This post is fourth in a series of videos available in our new BYU Social Sciences YouTube channel! The channel contains tidbits of many of our most popular lectures and useful, succinct, research-backed advice on relationship, political, religious, media, and financial issues. Follow us there to stay up-to-date on wisdom that will help you and your family live better lives.
If you’ve ever been the victim in a hurtful incident or relationship, you’re probably familiar with the miasma of emotions they can kindle. How to handle them often seems unclear. Dr. Frank Fincham, in a 2013 BYU lecture, provided some powerful, research-backed words of advice and direction: “You the victim have a right to feel resentful,” he said, “but forgiveness involves working through, not avoiding that emotional pain. Hence, the Mahatmas [Gandhi] statement: ‘the weak can never forgive; forgiveness is an attribute of the strong.” Because you have to work through the emotional pain, you have to be strong to forgive.”
As the holder of a Rhodes Scholar doctoral degree in social psychology from Oxford University, then a professor and director of clinical training at the University of Illinois, a SUNY Distinguished Professor at the University at Buffalo, and an Eminent Scholar and Director of the Family Institute at The Florida State University, as well as an award-winning author of more than 250 publications about personal relationships and a Fellow of five different professional societies, he spoke with authority on the subject of forgiveness. His lecture was the ninth in a series of annual lectures honoring the legacy of Marjorie Pay Hinckley, wife of former president of the LDS Church Gordon B. Hinckley.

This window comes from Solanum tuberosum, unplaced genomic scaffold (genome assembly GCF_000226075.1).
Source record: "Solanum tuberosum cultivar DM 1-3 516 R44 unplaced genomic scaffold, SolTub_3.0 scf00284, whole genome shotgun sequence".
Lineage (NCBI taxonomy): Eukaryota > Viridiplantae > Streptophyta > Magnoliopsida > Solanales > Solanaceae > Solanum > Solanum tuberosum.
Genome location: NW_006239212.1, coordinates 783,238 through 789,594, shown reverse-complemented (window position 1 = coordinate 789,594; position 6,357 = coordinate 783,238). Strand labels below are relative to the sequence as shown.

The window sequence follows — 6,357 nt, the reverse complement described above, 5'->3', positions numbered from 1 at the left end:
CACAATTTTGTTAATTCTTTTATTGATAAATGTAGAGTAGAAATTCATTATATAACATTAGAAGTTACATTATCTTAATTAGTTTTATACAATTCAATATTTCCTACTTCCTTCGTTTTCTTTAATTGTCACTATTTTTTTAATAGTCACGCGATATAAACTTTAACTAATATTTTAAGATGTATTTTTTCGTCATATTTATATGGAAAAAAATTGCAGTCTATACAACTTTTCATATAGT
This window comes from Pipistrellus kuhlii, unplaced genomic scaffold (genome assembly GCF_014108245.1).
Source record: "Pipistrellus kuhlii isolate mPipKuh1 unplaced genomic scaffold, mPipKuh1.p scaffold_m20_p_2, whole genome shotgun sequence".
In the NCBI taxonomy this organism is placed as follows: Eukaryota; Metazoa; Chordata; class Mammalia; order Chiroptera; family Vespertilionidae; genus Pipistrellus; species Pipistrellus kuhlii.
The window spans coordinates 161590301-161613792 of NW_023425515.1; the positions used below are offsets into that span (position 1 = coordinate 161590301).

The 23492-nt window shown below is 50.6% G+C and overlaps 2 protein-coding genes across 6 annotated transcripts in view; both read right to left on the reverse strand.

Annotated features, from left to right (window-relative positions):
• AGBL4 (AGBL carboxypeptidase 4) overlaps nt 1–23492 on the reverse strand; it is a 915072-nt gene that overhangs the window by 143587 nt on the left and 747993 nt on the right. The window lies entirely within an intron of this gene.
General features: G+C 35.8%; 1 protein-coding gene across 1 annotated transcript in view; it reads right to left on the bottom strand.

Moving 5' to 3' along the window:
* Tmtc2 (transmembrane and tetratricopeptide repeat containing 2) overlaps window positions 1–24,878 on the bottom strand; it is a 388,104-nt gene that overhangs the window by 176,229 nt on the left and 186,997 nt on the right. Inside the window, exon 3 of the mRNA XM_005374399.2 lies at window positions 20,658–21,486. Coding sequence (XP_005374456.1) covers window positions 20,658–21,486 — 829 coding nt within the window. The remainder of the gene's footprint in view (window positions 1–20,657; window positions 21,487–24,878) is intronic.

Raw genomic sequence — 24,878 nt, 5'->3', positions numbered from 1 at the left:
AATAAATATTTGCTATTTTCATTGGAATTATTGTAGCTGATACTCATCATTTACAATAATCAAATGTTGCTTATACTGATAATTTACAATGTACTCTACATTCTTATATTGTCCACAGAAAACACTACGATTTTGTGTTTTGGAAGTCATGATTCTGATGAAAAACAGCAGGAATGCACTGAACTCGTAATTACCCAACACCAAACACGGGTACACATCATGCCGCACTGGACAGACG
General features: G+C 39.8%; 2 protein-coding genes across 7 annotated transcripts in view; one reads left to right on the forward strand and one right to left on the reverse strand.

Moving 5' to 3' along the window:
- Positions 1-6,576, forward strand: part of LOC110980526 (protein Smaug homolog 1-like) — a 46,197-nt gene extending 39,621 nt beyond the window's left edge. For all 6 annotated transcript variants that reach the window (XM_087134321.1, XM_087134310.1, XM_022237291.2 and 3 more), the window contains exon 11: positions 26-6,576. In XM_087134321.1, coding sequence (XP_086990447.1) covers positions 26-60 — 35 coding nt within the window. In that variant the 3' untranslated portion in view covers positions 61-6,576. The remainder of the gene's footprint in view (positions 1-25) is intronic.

“We do our forgiving alone inside our hearts and minds,” Fincham continued. “What happens to the people we forgive depends on them. When we are forgiven, remember that doesn’t put us back to the same status we had with the person. That’s why forgiving is not the same as trusting the person again; you forgive them, then they have to behave in a way that earns your trust back. Forgiveness is not the same as denial or foolishness; you may forgive someone and yet protect yourself from future harm by that person. So if you’re the victim of spousal abuse, you may forgive the abuser, [but] that doesn’t mean you run back and put yourself in danger. That is foolishness…not forgiveness. You can forgive and keep your distance, and then when it is safe and prudent, you may or may not choose to reconcile with him or her. If you’re in a relationship where there’s consistent hurt all the time, then forgiveness doesn’t involve forgiveness of a specific hurt, it involves forgiveness for a hurtful relationship, and maybe the grounds for your thinking very seriously about whether this is a relationship that should continue.”
Watch these highlights here in the two-minute video below, or catch the full lecture here.